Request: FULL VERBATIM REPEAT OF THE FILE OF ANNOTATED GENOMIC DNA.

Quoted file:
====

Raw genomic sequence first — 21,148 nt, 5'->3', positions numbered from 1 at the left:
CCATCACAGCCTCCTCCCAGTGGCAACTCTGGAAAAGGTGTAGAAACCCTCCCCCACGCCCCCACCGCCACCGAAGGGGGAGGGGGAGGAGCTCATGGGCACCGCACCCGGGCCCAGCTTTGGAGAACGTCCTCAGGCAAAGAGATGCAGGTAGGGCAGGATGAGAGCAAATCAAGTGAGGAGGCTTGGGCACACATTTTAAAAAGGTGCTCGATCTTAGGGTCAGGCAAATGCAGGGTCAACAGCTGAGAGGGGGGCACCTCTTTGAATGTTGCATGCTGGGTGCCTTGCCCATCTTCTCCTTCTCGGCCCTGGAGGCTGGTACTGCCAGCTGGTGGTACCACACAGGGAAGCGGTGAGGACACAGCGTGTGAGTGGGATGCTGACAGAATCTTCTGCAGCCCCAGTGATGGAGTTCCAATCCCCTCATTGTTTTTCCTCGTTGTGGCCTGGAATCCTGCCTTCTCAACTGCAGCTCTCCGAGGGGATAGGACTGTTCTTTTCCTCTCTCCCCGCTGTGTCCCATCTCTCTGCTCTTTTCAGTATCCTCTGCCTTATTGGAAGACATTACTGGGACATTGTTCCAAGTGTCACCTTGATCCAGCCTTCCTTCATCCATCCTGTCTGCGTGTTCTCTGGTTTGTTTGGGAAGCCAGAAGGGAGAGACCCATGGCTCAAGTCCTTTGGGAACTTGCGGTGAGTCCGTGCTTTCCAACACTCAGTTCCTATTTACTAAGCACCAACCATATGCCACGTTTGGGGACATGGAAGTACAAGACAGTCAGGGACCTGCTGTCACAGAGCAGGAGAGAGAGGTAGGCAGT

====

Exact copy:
Raw genomic sequence first — 21,148 nt, 5'->3', positions numbered from 1 at the left:
CCATCACAGCCTCCTCCCAGTGGCAACTCTGGAAAAGGTGTAGAAACCCTCCCCCACGCCCCCACCGCCACCGAAGGGGGAGGGGGAGGAGCTCATGGGCACCGCACCCGGGCCCAGCTTTGGAGAACGTCCTCAGGCAAAGAGATGCAGGTAGGGCAGGATGAGAGCAAATCAAGTGAGGAGGCTTGGGCACACATTTTAAAAAGGTGCTCGATCTTAGGGTCAGGCAAATGCAGGGTCAACAGCTGAGAGGGGGGCACCTCTTTGAATGTTGCATGCTGGGTGCCTTGCCCATCTTCTCCTTCTCGGCCCTGGAGGCTGGTACTGCCAGCTGGTGGTACCACACAGGGAAGCGGTGAGGACACAGCGTGTGAGTGGGATGCTGACAGAATCTTCTGCAGCCCCAGTGATGGAGTTCCAATCCCCTCATTGTTTTTCCTCGTTGTGGCCTGGAATCCTGCCTTCTCAACTGCAGCTCTCCGAGGGGATAGGACTGTTCTTTTCCTCTCTCCCCGCTGTGTCCCATCTCTCTGCTCTTTTCAGTATCCTCTGCCTTATTGGAAGACATTACTGGGACATTGTTCCAAGTGTCACCTTGATCCAGCCTTCCTTCATCCATCCTGTCTGCGTGTTCTCTGGTTTGTTTGGGAAGCCAGAAGGGAGAGACCCATGGCTCAAGTCCTTTGGGAACTTGCGGTGAGTCCGTGCTTTCCAACACTCAGTTCCTATTTACTAAGCACCAACCATATGCCACGTTTGGGGACATGGAAGTACAAGACAGTCAGGGACCTGCTGTCACAGAGCAGGAGAGAGAGGTAGGCAGT